You Are Not Equal. I’m Sorry.
Dina Leygerman
73K1,411

There’s not one day when I don’t think about gender equality, particularly about how women are treated everywhere. I am currently in Istanbul, Turkey where I hear stories about harassment every day, where ‘feminism’ isn’t popular in the slightest (I have met more women in all of my three years here who oppose feminism than women who think that feminism is positive in any way because they are taught from childhood that men and women aren’t equal — end of story). I think about the people I meet in Istanbul who say that women shouldn’t work when they are married because their husbands get jealous or the men feel that they must protect their wives so they prefer to keep their wives away from the workplace. The word of the father is the last or the only word in many, many families in Turkey no matter how old anyone is in the family. A lot of men don’t do any housework, literally have never washed a dish or done the laundry before and some have married only so that they have someone to clean and pick up after them. I’ve imagined the scenario for a long time now: how can a man and woman live together when the man tells his wife what to do, not discuss with her on what’s to be done, that only the man makes all decisions on his own without his wife’s input? As if the woman is a mere child — or, actually, not even? Is this a husband who loves his wife? Is this how to treat your life-long friend (or perhaps many married men don’t perceive their wives as such)? It’s hard for me to fathom how this type of marriage still persists today in many parts of the world (perhaps in a majority of the world); it’s definitely not only a Turkish problem at all — far from it. I’m only more aware of how the problem of gender inequality negatively impacts a society when I first began to live in Istanbul. I was born and raised in Boston, MA and I have always been aware of the problem, have always thought about how much better women could be treated but I have witnessed and have heard of as many injustices in Boston as I have in Istanbul. I think it’s about time that people rethink how human beings ought to be perceived, we need to rethink what our abilities are, our interests, what strictly enforcing gender roles does to a people, why this problem shouldn’t just be tolerated behind closed doors. I used to know a young man once who told me that I wouldn’t want to be married to him because he thought that I would think that he was mistreating me. I don’t understand why so many women choose to live their lives suffering in silence for the sake of religion and culture. I am at a much better level than most of the women I encounter in Istanbul but despite that I still think deeply about how women are treated. I don’t care about how good my life is going; I don’t know why I can’t let this feeling go but I can’t ignore this problem. I think it’s because I’m a humanist; I am sensitive; and I feel too much for society as a whole. We are a part of this world; we need to make it our business to make sure that everyone can enjoy equal freedoms for a better world.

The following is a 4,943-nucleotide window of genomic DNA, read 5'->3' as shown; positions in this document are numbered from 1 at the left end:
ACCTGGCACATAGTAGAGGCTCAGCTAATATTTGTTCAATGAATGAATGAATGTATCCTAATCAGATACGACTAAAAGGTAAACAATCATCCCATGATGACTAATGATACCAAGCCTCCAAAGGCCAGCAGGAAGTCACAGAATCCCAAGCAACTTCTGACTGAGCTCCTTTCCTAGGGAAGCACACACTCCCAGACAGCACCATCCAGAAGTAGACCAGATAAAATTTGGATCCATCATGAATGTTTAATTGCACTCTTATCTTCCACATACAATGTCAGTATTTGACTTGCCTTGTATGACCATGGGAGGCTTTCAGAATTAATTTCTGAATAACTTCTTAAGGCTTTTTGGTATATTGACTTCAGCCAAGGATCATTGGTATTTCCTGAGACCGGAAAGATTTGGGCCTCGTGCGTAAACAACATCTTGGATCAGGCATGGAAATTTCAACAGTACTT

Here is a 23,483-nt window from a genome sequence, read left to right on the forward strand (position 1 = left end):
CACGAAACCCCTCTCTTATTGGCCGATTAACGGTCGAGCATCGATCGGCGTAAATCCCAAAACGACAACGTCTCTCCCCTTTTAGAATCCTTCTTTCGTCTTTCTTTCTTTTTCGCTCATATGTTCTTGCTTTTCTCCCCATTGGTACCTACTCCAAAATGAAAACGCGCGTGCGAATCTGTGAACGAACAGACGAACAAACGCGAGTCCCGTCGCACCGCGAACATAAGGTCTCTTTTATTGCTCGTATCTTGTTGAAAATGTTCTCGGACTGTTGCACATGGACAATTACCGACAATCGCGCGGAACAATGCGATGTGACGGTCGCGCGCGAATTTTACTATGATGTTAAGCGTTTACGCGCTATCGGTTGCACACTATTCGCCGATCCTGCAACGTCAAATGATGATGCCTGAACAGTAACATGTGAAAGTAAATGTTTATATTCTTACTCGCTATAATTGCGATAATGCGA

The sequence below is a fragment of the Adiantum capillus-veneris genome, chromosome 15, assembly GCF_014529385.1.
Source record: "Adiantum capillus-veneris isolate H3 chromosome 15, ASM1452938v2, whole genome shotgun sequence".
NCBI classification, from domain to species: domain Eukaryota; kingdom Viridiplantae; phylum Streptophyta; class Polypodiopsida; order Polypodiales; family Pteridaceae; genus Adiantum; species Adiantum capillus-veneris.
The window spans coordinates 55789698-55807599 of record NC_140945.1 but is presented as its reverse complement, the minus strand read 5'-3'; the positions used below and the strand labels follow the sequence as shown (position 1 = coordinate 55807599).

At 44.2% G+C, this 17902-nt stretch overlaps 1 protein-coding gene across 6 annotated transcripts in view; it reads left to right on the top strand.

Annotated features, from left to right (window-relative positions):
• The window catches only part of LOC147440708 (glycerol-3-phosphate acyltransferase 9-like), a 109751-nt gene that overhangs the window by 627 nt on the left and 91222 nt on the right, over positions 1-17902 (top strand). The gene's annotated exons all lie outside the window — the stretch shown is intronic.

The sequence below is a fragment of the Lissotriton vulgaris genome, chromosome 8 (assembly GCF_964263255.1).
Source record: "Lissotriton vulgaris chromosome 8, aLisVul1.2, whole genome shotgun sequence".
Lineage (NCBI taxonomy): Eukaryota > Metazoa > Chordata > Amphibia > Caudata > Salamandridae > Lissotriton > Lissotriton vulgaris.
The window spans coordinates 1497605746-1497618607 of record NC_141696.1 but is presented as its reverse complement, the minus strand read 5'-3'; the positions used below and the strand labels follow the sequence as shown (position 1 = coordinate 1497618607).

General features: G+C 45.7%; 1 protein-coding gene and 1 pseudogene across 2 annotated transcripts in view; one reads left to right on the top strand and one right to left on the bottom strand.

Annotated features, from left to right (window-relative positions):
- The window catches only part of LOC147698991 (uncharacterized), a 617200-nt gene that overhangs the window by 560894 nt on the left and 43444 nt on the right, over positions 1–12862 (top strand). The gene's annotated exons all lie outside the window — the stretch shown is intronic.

Like what you read? Give Deborah Kristina a round of applause.

From a quick cheer to a standing ovation, clap to show how much you enjoyed this story.